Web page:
eHive has upgraded to version 3.0 on 13 July 2011. This is our biggest upgrade so far. You should find the system faster and more stable after this round of changes. The upgrade also lays the foundation for some other major enhancements that we’re working on, including better text searching and reporting functions. eHive version 3.0 includes includes the following changes: New Location History fields have been added A new feature on the object detail page allows you to
In the latest eHive upgrade we’ve added a Valuations tab to the eHive create screens. This allows you to record one or more valuations for your objects, and keep track of valuation changes over time. Valuation information is not publicly accessible – it can only be viewed when you are logged in and viewing your own objects. For more information, check out the Valuations topic on the eHive wiki. This latest upgrade also includes some improvements to the speed of
A minor update to eHive was performed on 11th January 2011. It included an enhancement to allow for searching on words with diacritics (accented characters) with or without the diacritics. For example, you can now search for accounts with the word “Tamaki” and eHive will find the gallery “” as a possible match. http://ehive.com/esearch/account?q=Tamaki The upgrade also includes two fixes: Edit My Profile – Public Profile – error saving if the latitude and longitude fields were empty Download PDF report –
Rugby Moments is eHive’s newest community and provides a great opportunity for museums and collectors to showcase rugby memorabilia for the Rugby World Cup 2011. Objects in the Rugby Moments eHive community also appear on the Rugby Moments website. The Rugby Moments website is built using the eHive Toolkit, which allows eHive users to create a branded website integrating content from eHive. For more information, see The eHive Toolkit. Go to the Rugby Moments community on eHive » Go to
We’ve been building in support for each account public profile page (museum directory page) to have an embedded Google Map showing their physical address. Today’s upgrade includes the bulk of the changes to support this. When you’re logged in, you can now go to Edit My Profile – Public Profile, and set a map location. This can be done by clicking the Geocode button (which gets the location from Google based on your public physical address) or by manually pasting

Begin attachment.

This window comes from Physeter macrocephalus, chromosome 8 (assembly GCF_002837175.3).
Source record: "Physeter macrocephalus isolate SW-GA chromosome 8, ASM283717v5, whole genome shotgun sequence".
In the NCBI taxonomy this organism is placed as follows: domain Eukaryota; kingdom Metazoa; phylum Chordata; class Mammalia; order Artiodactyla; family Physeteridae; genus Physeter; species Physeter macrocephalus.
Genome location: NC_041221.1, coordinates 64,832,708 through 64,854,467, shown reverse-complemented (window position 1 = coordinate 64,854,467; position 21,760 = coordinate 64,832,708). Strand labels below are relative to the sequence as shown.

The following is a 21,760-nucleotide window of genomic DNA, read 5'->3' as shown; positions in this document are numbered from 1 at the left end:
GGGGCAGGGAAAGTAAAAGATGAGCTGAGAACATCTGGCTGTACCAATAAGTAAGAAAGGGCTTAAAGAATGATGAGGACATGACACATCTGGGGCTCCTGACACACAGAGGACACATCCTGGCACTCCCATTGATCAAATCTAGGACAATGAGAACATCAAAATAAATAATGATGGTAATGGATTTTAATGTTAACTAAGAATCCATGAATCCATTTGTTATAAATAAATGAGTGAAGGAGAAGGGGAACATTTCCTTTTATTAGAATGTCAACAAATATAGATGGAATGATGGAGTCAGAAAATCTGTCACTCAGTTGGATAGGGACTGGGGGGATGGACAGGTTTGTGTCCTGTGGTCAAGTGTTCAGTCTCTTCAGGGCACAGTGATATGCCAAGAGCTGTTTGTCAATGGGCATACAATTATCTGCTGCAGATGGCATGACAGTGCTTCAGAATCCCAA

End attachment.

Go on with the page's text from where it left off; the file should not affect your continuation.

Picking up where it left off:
The latest eHive upgrade supports sorting of complex object numbers. eHive now stores the original object number entered and a formatted version which is used for sorting. You’ll see the new sort option on the search result page under Sort Records. This upgrade also includes: Sorting of draft records you have created by the date created A reduced indexing stop word list to include some two letter prefixes used by organisations in their object numbers A fix for bug where
The Royal Logistic Corps Museum tells the story of logistical support to the British Army from the time of Oliver Cromwell to the present. Visitors can examine how over the last 500 years the soldier has been transported, fed, supplied with arms and equipment and kept in touch with loved ones. Exhibits include weapons, uniforms, medals and equipment relevant to the RLC (formed 1993) and its predecessors, whose collections are also held. These include the Royal Army Service Corps, Royal
A new pick list editor was added in the latest upgrade. You can now edit the names of existing terms or delete unused ones. There’s also a handy link showing the number of records using any particular term. You can click on the link to open a new tab with a results lists of all the records.
Mike Ellis, a social web specialist based in the UK, posted an excellent presentation on why setting your content free is a good thing. You can read the presentation here.
The last two months has been a busy time for the web development team. One of the projects has been the redevelopment of the NZMuseums website. McGovern Online have updated the branding of the site and this has flowed through to all pages. The home page has also had a major overhaul. The changes include a new interactive map to find museums, display of the latest tweets from the NZMuseum Twitter stream, latest tags on the home page, a search
Our latest upgrade includes rights management support. You can now set a default licence for your content and override the licence on any specific record and its images. The licences you can choose from include Creative Commons to promote sharing and re-use of content. By default, all content has been set with a licence of ‘All rights reserved’. However, we’d love for organisations who hold the copyright to some or all of their content to choose less restrictive licences such
The National Philatelic Collection is a unique repository of philately and artworks relating to the design of Australian postage stamps. The collection presents the background story to stamp issues through items such as source photographs and artwork illustrating the development stages of the stamp design to printed proofs of the finished stamp. The collection is a source of information not only to philatelists, but also to those interested in the history of graphic design and printing in Australia. It tells